Meeks' Message From Capitol Hill
November has been quite a month for health care reform. Three Satur days ago the House of Repre - sentatives adopted the America's Affordable Health care Act (HR 3962). Last Satur day, the Senate took a gigantic stride in that direction when it passed a motion to proceed with the debate on the Patient Protection and Affordable Care Act, crafted by Senate Majority Leader Harry Reid.
A simple majority is all that is needed to pass legislation in the House. Senate rules allow for a filibuster (delaying or blocking legislative action by prolonging debate). It takes a three-fifths majority (60 Senators) to pass a motion to proceed or invoke cloture to actually consider legislation.
Last Saturday's passage of a motion to proceed enabled the process of refor ming health care to proceed. Failure to block a filibuster might have been a fatal setback.
Confusion and controversy swirls around the meaning of what has happened so far and what may happen as both houses of Congress and President Obama try to accomplish what no Con gress or president have accomplished despite nearly 100 years of trying.
The House passed its version (HR 3962 America's Affordable Health Care Act of 2009) 220 to 215 (218 votes are needed to adopt legislation in the House). While 39 of 258 Democrats voted no, only one Republican voted yes. Not a single Senate Republican voted for the motion to invoke cloture. The 60 votes came from the 58 Demo crats and 2 independents.
The Senate is now set to do what the House has already done - pass health reform legislation. Debate is likely to last several weeks, maybe several months. If the Reid bill is adopted, it will have provisions that are similar and dissimilar to the House bill. A House-Senate conference committee will be set up to reconcile the differences between the two measures. The conference committee's reconciliation report will be sent back to both houses for a final vote. If both houses adopt it, Congress will send the legislation to President Obama to be signed into law.
It is important to keep a few things in mind. First, although we have come a long way there is still a long way go. Second, to borrow from Langston Hughes, supporters of reform must 'keep their hands on the plow' by keeping their focus on the overall objective. Third, contrary to what critics allege, the final configuration of health care reform will be well worth the journey.
This is why all the talk about Democrats caving-in, divisions among Democ rats, Democrats abandon ing their principles, the House and Senate bills not being worth the effort, an inadequate public option, a so-called government take over of health care, and on and on, is dismaying, diver ting, and certainly disarming precisely at a moment when it is more necessary than ever to focus the energy and actions of tens of millions of Americans who desperately seek health care reform, health care coverage, and lo wer health care costs, on accomplishing what is possible under today's circumstances. Our constitutional system requires negotiation and compromise. The un ity of a party as socially, racially, ideologically, and geographically diverse as the Democratic Party necessitates negotiation and compromise. But if one looks at the wide areas of commonality between the bill passed by the House and the bill under consideration in the Senate, one can see the broad contours of the final bill:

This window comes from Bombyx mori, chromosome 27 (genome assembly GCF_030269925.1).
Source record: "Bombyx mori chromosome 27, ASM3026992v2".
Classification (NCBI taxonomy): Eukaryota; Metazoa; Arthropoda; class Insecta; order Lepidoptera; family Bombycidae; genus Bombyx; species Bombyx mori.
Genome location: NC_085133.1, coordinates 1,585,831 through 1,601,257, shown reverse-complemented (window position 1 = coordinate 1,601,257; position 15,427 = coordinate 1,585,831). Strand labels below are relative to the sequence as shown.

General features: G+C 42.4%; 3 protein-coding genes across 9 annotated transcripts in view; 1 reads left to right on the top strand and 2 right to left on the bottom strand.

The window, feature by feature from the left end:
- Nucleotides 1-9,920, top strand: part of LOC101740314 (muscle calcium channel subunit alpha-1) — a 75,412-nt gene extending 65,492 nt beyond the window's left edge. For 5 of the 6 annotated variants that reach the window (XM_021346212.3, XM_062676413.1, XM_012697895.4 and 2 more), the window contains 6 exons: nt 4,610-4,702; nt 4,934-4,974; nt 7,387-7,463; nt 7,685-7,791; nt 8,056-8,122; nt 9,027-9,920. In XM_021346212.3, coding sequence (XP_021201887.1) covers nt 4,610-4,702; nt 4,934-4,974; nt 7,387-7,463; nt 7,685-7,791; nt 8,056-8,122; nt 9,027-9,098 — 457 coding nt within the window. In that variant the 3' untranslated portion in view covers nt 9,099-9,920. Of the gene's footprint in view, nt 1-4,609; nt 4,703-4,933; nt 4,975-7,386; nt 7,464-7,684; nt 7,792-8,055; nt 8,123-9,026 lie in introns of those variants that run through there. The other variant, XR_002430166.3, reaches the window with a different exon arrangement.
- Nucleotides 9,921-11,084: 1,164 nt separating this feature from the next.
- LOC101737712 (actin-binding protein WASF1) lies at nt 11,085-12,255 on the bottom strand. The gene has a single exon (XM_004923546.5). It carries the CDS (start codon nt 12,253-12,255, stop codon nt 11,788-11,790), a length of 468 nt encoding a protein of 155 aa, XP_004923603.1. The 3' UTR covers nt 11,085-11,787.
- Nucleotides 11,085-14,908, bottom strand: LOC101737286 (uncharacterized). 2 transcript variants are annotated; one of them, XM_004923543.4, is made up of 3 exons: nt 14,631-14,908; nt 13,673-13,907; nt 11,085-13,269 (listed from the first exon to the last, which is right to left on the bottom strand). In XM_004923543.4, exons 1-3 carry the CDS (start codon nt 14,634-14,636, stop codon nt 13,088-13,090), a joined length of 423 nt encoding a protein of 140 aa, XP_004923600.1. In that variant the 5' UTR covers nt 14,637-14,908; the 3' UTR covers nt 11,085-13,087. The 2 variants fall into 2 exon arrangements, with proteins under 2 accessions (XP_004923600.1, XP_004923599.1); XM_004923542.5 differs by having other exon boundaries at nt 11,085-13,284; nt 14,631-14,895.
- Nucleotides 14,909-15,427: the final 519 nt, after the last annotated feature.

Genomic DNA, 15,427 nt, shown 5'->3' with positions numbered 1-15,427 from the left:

• All insurance plans will be required to offer a minimum package of benefits; insurers will be prohibited from denying coverage or charging higher premiums because of a person's medical history or condition.
• Somewhere between 94 percent and 96 percent of Americans or 31 million to 36 million more Americans will be covered.
• Everyone with incomes are less than 150 percent of the poverty level will be covered by Medicaid; health plans will required to cover children of policyholders up to 25 or 26 years old.
• A health exchange will be established where individuals, families, and employers can shop for a health insurance plan that meets their needs and finances; a government-financed public health insurance plan of some sort will be created as part of this exchange to compete with private insurers.
• Most Americans will be required to have a minimum level of health insurance; tax credits and subsidies will be provided to help low- and middleincome Americans purchase insurance through the health exchange.
• Most employers will be required to contribute to the cost of covering their employees; tax credits will be provided to small businesses that want to offer coverage; employer plans that cover early retires ages 55 to 64 will receive subsidies. If the conference report splits the difference between the cost of the House bill and the cost of the Senate bill, as scored by the nonpartisan Congressio nal Budget Office, the final legislation will meet President Obama's target of $900 billion in cost over the first 10 years. Based on CBO estimates, the final bill will reduce deficits by $130 billion to $139 billion over the same period. The CBO says twice that amount will be saved in the second 10 years. By any objective measure, the process unfolding before us is yielding significant progress. Despite compromises made to keeping the process going, I am confident that supporters of health care reform on Capitol Hill and throughout the country will not have yielded their core principles to pass health reform.